"Tesla's Letters" is heartfelt and original
January 16, 2001

If you read my interview with playwright Jeffrey Stanley, you will be familiar with the plot of "Tesla's Letters," inspired by Stanley's own experiences in Yugoslavia. The play's protagonist is a brash American graduate student named Daisy Archer,
who goes searching for information about Nikola Tesla in a Belgrade museum.

Daisy finds that the museum curator, Dragan Milincevic, is not inclined to help her with her research. To gain his trust, she must endure a quiz about the country and its complicated history, as well as questions about Nikola Tesla, the eccentric inventor whose enigmatic life has brought her to this place.

The question and answer segment, in the wrong hands, could be dry and boring, but Richard Elmore (Dragan) and Janelle Schremmer (Daisy) transform the serve and volley into a subtle dance of seduction. But seduction is not what Dragan has
 in mind. He wants Daisy to commit to her quest, so he requires that she venture into Croatia, a dangerous enterprise in a war-torn nation.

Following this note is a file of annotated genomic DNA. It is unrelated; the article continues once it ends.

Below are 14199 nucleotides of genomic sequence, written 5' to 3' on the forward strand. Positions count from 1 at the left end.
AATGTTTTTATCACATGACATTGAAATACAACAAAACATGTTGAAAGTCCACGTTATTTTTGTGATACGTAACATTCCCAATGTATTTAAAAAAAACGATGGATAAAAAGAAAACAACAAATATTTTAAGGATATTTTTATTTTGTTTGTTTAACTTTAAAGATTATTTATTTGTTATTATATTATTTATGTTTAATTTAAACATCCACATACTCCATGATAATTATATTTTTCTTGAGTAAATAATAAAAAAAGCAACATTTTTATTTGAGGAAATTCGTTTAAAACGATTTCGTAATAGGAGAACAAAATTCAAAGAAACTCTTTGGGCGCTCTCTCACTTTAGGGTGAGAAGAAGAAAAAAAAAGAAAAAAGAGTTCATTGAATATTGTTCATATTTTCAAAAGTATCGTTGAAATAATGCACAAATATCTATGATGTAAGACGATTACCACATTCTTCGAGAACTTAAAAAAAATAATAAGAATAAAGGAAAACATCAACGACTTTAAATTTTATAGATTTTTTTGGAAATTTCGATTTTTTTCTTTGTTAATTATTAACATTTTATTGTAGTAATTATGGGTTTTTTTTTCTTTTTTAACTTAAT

In Croatia, Daisy meets a young man named Zoran who offers to guide her. A strange sort of romance ensues as they observe the destruction that civil war between Serbs and Croats has brought to Yugoslavia.

Although the play does impart a message and is told against a background of dramatic events, it has a certain wry humor, present in the dialogue, the droll comments of Dragan, and the flirtatiousness of Zoran.

Daisy, on the other hand, is nearly humorless, but her intensity and arrogance play well as a foil. Amir Babayoff is particularly grand as Zoran.

The cast and crew do a fine job with Stanley's original and heartfelt play about the complexities of a people at war and the difficulties of trying to put their shared country back together.

"Tesla's Letters" is directed by Jere Hodgin with scene design by Jimmy Ray Ward and costumes by Marietta Green-Hamrick. One of Mill Mountain Theater's Norfolk Southern Festival of New Works.